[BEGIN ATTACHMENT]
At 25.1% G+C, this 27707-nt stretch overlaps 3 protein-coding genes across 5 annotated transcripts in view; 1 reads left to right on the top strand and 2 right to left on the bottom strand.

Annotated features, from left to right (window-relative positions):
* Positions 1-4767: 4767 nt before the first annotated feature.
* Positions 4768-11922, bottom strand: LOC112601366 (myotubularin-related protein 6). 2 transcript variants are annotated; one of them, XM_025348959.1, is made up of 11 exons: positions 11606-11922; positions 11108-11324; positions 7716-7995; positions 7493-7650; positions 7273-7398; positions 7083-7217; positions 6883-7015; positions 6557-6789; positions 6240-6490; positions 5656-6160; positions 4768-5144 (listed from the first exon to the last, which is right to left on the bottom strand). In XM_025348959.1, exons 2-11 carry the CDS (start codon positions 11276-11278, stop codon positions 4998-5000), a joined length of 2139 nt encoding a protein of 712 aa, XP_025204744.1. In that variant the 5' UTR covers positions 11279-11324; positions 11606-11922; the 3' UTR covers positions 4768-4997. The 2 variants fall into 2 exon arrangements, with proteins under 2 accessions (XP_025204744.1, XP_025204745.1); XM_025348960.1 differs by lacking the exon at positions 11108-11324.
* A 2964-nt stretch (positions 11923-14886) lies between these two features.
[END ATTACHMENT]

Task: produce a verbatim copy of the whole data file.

At 25.1% G+C, this 27707-nt stretch overlaps 3 protein-coding genes across 5 annotated transcripts in view; 1 reads left to right on the top strand and 2 right to left on the bottom strand.

Annotated features, from left to right (window-relative positions):
* Positions 1-4767: 4767 nt before the first annotated feature.
* Positions 4768-11922, bottom strand: LOC112601366 (myotubularin-related protein 6). 2 transcript variants are annotated; one of them, XM_025348959.1, is made up of 11 exons: positions 11606-11922; positions 11108-11324; positions 7716-7995; positions 7493-7650; positions 7273-7398; positions 7083-7217; positions 6883-7015; positions 6557-6789; positions 6240-6490; positions 5656-6160; positions 4768-5144 (listed from the first exon to the last, which is right to left on the bottom strand). In XM_025348959.1, exons 2-11 carry the CDS (start codon positions 11276-11278, stop codon positions 4998-5000), a joined length of 2139 nt encoding a protein of 712 aa, XP_025204744.1. In that variant the 5' UTR covers positions 11279-11324; positions 11606-11922; the 3' UTR covers positions 4768-4997. The 2 variants fall into 2 exon arrangements, with proteins under 2 accessions (XP_025204744.1, XP_025204745.1); XM_025348960.1 differs by lacking the exon at positions 11108-11324.
* A 2964-nt stretch (positions 11923-14886) lies between these two features.